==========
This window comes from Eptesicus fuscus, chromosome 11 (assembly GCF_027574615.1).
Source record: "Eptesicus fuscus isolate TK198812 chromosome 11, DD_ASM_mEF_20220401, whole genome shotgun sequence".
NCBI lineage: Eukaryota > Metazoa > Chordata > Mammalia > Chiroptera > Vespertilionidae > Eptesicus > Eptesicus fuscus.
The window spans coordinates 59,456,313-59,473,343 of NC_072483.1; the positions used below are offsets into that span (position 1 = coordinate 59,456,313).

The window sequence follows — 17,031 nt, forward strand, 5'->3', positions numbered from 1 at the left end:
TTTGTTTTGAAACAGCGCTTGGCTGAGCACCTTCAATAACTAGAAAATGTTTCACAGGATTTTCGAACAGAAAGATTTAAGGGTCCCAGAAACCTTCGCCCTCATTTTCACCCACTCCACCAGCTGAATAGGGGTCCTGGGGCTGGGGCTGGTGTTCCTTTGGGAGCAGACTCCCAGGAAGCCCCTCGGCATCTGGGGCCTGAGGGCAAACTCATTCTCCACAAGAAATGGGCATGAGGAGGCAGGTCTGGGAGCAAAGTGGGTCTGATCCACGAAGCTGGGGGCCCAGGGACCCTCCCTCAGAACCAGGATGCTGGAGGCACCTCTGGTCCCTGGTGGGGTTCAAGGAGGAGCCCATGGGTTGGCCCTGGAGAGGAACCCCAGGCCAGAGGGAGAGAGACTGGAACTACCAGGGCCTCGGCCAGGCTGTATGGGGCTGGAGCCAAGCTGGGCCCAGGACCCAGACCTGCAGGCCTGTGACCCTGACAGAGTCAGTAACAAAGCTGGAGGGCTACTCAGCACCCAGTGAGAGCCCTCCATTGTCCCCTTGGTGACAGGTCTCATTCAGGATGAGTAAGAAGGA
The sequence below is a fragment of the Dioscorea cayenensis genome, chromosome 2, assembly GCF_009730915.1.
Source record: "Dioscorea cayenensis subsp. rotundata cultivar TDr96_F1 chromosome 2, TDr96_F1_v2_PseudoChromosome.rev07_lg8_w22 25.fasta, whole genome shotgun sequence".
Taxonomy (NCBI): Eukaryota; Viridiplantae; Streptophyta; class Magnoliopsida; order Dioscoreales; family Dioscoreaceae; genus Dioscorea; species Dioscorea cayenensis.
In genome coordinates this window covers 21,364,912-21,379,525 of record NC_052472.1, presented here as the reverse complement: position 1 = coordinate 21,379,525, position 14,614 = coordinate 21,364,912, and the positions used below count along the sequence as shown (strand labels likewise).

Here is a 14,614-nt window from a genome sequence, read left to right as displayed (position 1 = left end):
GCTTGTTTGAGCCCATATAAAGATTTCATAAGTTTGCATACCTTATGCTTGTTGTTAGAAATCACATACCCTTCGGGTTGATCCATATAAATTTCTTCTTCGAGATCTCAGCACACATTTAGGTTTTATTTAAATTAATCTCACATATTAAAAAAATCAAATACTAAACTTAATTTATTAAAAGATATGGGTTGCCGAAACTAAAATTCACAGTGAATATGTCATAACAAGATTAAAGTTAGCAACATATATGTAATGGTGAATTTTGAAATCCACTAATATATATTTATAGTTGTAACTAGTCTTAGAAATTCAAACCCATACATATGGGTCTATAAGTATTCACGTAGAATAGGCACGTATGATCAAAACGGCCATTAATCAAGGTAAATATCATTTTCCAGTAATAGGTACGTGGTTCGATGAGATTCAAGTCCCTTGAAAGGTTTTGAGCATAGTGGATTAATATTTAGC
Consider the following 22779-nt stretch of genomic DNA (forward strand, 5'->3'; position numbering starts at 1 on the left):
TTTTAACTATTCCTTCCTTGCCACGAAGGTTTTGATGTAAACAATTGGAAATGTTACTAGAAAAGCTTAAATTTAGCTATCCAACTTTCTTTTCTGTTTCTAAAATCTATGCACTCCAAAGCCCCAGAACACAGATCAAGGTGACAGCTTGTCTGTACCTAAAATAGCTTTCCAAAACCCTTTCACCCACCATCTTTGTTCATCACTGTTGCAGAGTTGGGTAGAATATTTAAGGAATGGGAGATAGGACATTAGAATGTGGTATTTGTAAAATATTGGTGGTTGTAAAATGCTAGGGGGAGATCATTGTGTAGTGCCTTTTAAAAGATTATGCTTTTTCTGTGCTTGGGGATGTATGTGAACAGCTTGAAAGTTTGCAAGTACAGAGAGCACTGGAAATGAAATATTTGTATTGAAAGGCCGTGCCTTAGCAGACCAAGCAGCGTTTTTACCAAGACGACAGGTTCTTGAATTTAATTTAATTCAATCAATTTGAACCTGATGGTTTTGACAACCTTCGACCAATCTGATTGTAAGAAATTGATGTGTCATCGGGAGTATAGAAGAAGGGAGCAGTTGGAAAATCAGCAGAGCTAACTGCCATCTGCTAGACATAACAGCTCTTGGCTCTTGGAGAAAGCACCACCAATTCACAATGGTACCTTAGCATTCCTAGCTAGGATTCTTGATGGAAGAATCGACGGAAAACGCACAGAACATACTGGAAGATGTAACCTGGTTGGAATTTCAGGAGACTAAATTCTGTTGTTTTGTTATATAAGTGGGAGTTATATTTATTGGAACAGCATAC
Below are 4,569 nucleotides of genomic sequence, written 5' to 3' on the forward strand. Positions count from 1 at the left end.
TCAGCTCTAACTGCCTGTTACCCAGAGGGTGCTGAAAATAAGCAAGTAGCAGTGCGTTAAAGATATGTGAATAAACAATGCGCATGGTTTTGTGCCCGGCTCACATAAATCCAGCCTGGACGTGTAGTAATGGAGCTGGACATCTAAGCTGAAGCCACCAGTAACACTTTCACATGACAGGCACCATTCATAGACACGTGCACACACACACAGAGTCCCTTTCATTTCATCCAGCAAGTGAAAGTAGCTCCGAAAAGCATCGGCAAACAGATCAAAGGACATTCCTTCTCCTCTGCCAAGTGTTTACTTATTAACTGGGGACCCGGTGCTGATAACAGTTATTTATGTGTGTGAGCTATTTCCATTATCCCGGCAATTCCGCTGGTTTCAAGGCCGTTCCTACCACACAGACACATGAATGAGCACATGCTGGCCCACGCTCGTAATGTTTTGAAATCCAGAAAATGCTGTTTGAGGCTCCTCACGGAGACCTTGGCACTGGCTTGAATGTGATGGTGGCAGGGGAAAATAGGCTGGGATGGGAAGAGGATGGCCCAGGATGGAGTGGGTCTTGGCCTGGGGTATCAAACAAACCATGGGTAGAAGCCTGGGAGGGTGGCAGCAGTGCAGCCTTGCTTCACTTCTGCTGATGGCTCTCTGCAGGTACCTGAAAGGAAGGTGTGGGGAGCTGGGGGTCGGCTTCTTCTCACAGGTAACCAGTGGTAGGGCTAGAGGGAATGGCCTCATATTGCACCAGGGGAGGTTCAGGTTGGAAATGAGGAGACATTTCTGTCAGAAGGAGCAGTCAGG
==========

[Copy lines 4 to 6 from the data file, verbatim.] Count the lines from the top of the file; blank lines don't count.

The window spans coordinates 59,456,313-59,473,343 of NC_072483.1; the positions used below are offsets into that span (position 1 = coordinate 59,456,313).

The window sequence follows — 17,031 nt, forward strand, 5'->3', positions numbered from 1 at the left end:
TTTGTTTTGAAACAGCGCTTGGCTGAGCACCTTCAATAACTAGAAAATGTTTCACAGGATTTTCGAACAGAAAGATTTAAGGGTCCCAGAAACCTTCGCCCTCATTTTCACCCACTCCACCAGCTGAATAGGGGTCCTGGGGCTGGGGCTGGTGTTCCTTTGGGAGCAGACTCCCAGGAAGCCCCTCGGCATCTGGGGCCTGAGGGCAAACTCATTCTCCACAAGAAATGGGCATGAGGAGGCAGGTCTGGGAGCAAAGTGGGTCTGATCCACGAAGCTGGGGGCCCAGGGACCCTCCCTCAGAACCAGGATGCTGGAGGCACCTCTGGTCCCTGGTGGGGTTCAAGGAGGAGCCCATGGGTTGGCCCTGGAGAGGAACCCCAGGCCAGAGGGAGAGAGACTGGAACTACCAGGGCCTCGGCCAGGCTGTATGGGGCTGGAGCCAAGCTGGGCCCAGGACCCAGACCTGCAGGCCTGTGACCCTGACAGAGTCAGTAACAAAGCTGGAGGGCTACTCAGCACCCAGTGAGAGCCCTCCATTGTCCCCTTGGTGACAGGTCTCATTCAGGATGAGTAAGAAGGA